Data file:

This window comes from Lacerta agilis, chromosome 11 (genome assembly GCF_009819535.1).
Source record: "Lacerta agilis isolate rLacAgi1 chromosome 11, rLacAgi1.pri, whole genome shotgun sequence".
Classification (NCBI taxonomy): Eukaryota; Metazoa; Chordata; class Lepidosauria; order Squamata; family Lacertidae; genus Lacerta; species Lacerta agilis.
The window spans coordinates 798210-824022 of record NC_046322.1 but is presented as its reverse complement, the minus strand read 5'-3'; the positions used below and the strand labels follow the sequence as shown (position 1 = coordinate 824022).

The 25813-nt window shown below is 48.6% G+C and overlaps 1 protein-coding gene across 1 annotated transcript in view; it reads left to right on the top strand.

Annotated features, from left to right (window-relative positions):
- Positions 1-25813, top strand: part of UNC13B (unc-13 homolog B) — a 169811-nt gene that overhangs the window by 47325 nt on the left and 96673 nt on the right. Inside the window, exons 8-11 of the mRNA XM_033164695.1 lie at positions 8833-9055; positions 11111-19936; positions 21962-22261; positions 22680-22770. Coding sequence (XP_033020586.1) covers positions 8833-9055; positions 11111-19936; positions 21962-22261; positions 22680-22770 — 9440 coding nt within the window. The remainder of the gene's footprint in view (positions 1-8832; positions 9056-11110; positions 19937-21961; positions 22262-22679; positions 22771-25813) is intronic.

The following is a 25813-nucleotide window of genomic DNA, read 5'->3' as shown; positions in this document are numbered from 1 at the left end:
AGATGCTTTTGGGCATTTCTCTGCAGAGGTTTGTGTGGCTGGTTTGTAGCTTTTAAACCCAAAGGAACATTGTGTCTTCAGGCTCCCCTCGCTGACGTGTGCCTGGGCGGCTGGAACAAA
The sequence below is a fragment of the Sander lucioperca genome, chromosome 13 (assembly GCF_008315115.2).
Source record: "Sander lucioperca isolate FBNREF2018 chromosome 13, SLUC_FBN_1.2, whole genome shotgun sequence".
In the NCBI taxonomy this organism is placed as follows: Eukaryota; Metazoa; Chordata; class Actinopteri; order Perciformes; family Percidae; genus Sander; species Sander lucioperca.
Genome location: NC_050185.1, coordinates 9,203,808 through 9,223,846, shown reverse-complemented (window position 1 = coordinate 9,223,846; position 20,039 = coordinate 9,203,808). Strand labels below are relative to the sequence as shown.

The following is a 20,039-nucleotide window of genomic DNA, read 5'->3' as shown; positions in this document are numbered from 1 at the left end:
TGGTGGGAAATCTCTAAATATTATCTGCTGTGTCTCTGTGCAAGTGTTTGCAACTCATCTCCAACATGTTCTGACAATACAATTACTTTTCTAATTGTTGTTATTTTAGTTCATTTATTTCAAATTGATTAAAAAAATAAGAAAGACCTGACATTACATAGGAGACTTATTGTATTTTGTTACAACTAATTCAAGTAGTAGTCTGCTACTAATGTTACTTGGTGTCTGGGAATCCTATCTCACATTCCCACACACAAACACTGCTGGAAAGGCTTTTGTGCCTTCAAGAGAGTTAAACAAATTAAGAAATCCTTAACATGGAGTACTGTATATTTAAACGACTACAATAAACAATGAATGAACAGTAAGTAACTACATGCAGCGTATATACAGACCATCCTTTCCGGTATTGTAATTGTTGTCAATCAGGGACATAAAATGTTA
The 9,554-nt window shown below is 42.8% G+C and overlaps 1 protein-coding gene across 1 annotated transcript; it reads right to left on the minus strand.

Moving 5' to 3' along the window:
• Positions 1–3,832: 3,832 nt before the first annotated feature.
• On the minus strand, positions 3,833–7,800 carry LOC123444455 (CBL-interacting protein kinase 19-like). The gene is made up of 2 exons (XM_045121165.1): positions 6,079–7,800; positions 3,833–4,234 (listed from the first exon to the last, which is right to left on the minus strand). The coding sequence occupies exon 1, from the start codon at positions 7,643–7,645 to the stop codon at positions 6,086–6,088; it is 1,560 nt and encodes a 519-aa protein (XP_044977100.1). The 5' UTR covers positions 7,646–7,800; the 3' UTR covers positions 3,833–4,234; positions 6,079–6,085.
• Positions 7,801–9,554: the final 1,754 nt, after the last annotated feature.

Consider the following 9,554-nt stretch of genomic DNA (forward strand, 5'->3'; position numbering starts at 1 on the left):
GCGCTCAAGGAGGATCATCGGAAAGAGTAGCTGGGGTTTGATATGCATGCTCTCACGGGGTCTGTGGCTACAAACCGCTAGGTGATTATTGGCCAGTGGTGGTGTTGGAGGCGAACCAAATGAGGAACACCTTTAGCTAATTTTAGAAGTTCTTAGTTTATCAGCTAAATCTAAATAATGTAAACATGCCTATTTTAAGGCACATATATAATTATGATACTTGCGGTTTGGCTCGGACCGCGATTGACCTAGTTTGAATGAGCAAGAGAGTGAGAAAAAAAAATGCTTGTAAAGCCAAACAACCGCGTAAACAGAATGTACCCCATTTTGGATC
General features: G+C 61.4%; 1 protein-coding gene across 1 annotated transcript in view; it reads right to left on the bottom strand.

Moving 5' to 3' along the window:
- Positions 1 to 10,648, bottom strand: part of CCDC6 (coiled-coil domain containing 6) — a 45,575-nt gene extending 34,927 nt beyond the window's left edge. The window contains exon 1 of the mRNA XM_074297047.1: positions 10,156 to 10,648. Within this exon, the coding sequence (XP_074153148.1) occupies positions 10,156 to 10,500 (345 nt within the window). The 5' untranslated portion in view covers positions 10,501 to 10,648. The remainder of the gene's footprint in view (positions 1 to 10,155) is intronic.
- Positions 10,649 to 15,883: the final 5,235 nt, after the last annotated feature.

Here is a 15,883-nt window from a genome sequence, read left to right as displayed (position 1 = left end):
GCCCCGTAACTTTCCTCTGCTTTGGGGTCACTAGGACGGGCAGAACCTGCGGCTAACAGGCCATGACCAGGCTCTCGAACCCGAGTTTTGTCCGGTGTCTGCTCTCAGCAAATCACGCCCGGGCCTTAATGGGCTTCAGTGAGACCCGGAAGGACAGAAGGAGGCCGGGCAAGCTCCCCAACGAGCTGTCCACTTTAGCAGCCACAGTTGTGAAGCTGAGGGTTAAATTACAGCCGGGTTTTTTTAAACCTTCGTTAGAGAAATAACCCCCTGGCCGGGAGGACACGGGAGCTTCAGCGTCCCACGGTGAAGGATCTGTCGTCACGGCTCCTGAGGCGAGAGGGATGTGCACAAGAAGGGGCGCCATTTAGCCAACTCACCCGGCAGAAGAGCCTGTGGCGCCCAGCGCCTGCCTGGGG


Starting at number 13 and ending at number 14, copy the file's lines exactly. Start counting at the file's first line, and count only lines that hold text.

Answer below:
Genome location: NC_050185.1, coordinates 9,203,808 through 9,223,846, shown reverse-complemented (window position 1 = coordinate 9,223,846; position 20,039 = coordinate 9,203,808). Strand labels below are relative to the sequence as shown.

The following is a 20,039-nucleotide window of genomic DNA, read 5'->3' as shown; positions in this document are numbered from 1 at the left end: